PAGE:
Social Inclusion

Our research focuses on developments where digital technologies can deliver major social benefits. An interdisciplinary approach is essential for this work to have a real impact, and so the projects are being investigated from the research perspectives of the user relating to other perspectives of technology, society and business.

Each of our three current projects aim to tackle social exclusion by making it easier for people to access the life-changing benefits offered by digital technologies:

Our focus is on the end users of technology and the social and technological barriers to technology adoption. At the heart of all our endeavours are the people who will be the users of new technology. Research is informed through direct interaction with a wide community of older adults with diverse need and abilities helping researchers evaluate usefulness and usability of technologies.


In SiDE, our vision of the Digital Economy is of a socially inclusive infrastructure that enables easy and effective access to the media, web-based social networks for older people, and access to a full range of digital services (including commercial, financial, health and well being, transport, and leisure activities). The accessibility activity within SiDE examines the usability of Digital Economy products and services for older adults and disabled individuals, together with the need for appropriate special services for these individuals.

Work on accessibility involves researchers and students from the School of Computing at the University of Dundee. Sample projects from this work include:

Case study: Multi-touch Braille for Mobile Devices

Braille has paved its way into mobile touchscreen devices, providing faster text input for blind people. This advantage comes at the cost of accuracy, as chord typing over a flat surface has proven to be highly error prone. A misplaced finger on the screen translates into a different or unrecognized character. However, the chord itself gathers information that can be leveraged to improve input performance. We have developed B#, a novel correction system for multi-touch Braille input that uses chords as the atomic unit of information rather than characters. Experimental results on data collected from 11 blind people revealed that B# is effective in correcting errors at character-level, thus providing opportunities for instant corrections of unrecognized chords; and at word-level, where it outperforms a popular spellchecker by providing correct suggestions for 72% of incorrect words (against 38%. We finish with implications for designing chord-based correction system and avenues for future work.B# is a novel correction system for multi-touch Braille input. (a) The user types the letter 'f'. (b) Character-level correction; the closest characters in terms of Braille distance for 2 unidentified chords. (c) Word-level correction; top suggestions return by B# considering the letters that are at a Braille distance of one from the entered chord.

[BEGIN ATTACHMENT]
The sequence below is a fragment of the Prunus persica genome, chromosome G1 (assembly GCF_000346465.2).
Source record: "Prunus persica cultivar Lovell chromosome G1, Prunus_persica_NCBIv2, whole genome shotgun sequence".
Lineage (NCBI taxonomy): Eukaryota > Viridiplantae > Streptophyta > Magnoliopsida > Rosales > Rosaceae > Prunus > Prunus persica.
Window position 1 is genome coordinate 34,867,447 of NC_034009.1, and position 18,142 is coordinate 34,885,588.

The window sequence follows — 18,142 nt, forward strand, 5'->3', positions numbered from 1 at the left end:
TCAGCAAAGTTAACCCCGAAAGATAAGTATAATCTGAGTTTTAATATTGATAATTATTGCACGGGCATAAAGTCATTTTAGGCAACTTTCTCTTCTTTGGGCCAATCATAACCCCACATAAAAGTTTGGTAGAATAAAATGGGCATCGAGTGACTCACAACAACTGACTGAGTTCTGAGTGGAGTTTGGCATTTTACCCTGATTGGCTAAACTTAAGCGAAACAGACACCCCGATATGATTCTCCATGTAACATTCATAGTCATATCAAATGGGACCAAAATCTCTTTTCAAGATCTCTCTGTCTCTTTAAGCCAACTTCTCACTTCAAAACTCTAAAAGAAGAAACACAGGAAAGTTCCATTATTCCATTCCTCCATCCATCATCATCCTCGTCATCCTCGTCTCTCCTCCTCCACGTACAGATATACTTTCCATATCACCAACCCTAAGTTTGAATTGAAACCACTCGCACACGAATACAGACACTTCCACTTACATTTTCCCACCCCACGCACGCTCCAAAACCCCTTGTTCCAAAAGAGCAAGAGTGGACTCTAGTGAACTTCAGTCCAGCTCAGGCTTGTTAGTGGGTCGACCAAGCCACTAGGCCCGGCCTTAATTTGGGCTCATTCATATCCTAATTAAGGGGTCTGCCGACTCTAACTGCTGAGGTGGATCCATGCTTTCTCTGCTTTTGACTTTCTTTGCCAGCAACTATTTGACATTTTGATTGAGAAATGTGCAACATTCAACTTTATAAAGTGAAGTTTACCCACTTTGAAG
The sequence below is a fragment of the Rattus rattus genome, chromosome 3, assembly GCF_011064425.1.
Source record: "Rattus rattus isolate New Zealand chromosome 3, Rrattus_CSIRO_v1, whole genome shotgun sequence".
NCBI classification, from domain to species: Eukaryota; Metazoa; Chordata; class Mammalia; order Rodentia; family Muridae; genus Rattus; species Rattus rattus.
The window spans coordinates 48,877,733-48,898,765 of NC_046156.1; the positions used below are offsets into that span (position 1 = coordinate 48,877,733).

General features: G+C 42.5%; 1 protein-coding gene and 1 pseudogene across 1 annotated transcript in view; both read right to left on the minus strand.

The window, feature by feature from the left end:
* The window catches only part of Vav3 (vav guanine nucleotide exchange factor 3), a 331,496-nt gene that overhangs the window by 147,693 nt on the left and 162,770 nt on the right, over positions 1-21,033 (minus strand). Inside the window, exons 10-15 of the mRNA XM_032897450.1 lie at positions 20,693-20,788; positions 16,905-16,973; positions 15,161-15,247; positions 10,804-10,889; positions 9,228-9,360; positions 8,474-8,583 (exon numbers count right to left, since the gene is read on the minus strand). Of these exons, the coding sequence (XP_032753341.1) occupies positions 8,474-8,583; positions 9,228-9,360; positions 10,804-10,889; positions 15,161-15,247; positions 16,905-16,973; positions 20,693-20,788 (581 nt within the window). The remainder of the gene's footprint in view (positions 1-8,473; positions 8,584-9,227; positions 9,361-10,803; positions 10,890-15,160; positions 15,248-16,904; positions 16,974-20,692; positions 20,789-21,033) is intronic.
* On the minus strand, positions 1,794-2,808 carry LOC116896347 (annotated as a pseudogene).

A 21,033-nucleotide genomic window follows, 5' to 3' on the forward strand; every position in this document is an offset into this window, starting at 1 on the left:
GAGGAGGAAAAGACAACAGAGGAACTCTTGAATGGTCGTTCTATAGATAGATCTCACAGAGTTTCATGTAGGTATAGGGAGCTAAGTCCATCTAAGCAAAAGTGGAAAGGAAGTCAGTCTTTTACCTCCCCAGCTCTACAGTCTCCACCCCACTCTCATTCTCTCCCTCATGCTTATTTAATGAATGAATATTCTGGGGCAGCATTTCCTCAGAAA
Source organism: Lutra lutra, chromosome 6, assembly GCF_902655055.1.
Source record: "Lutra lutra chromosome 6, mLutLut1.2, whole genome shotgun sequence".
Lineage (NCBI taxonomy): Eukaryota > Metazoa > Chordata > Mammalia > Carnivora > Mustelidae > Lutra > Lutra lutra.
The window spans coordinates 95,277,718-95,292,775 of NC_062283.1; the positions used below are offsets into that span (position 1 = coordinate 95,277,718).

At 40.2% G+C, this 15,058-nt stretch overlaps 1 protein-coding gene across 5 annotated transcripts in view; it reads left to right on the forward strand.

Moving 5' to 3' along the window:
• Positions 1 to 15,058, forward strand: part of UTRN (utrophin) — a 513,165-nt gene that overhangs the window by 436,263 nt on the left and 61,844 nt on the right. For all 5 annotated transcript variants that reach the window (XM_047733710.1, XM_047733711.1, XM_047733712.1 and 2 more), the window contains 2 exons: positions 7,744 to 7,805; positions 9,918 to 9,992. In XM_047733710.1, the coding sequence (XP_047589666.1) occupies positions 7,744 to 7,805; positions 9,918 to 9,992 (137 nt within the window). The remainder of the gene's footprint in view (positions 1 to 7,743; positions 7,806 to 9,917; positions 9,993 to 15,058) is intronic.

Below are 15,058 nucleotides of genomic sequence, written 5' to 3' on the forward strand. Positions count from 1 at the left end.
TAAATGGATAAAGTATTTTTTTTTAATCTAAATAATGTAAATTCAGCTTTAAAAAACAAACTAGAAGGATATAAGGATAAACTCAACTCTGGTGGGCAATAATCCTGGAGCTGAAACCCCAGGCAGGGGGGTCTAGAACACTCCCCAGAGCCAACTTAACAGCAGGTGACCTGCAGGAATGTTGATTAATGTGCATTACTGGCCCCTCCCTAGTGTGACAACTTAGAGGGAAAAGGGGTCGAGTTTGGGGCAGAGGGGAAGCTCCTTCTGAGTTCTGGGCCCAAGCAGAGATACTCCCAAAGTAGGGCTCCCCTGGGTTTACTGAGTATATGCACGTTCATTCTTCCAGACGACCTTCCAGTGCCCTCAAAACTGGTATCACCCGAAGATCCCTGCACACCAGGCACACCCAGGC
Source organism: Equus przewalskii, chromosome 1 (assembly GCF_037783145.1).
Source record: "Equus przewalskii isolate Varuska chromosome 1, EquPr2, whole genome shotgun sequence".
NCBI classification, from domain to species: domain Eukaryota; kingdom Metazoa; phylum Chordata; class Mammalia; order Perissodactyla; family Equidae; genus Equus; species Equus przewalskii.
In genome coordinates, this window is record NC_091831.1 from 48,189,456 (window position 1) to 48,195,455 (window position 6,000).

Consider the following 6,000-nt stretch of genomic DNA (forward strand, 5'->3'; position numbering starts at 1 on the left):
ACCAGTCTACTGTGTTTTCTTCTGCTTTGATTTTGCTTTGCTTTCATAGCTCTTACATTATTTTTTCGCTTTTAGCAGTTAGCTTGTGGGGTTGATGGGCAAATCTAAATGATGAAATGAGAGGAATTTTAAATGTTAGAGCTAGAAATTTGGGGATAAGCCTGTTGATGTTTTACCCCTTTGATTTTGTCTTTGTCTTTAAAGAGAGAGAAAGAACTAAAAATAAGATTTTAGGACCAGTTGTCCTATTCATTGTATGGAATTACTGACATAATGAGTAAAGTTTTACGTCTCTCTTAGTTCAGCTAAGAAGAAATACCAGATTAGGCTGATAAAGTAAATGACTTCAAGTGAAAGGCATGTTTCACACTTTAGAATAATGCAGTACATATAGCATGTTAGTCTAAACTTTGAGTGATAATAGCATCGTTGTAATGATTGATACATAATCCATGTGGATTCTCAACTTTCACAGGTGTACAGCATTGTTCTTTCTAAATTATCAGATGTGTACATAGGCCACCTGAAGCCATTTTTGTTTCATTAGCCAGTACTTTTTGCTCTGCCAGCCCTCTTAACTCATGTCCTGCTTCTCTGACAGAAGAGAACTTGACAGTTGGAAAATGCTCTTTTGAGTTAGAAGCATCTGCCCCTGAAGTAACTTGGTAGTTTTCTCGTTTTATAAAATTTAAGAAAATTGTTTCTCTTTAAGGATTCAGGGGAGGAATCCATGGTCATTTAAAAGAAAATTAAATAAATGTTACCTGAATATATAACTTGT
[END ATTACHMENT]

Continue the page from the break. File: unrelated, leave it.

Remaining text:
List of Partners:

  • Newcastle University - Computing Sciences / Civil Engineering / Culture Lab

Other staff working on the project (all at Newcastle University):

  • Prof Paul Watson (PI)
  • Prof Phil Blythe
  • Prof Patrick Olivier
  • Prof Aad van Moorsel
  • Mr Ranald Richardson
  • Prof Peter Wright



How can the built environment facilitate physical ability and wellbeing in care homes?

Our goal is to transform the network of stakeholders involved in care environments into a virtuous cycle of research and design improvement, in which architects, professional bodies, academics, policy makers, charities, and care home providers are all motivated to pursue improvement in the built environment for older adults. To effect this transformation, BESiDE uses a multidisciplinary team working with a consortium of external Project Partners and Expert Advisors. We undertake this research in the context of care home environments.

Methodologically, the BESiDE research will have four main approaches.

  1. The first uses interviews, observations, and critical analyses from stakeholder interactions. The objective is deep understanding of the ways in which the built environment is currently shaping the behaviour of care home residents, staff, and supporting family members.
  2. The second approach uses sensors for understanding the physical activity of individuals in relation to socialisation and the movement of occupants of care homes with respect to building design. This work begins with co-design methods to create engaging and appropriate ways for care home residents to wear or carry sensors for use in data collection. Using architectural-modelling programs (i.e. AutoCAD) the quantitative data in capturing daily tasks, physical activity and social interactions occurring within care environments will be visualised.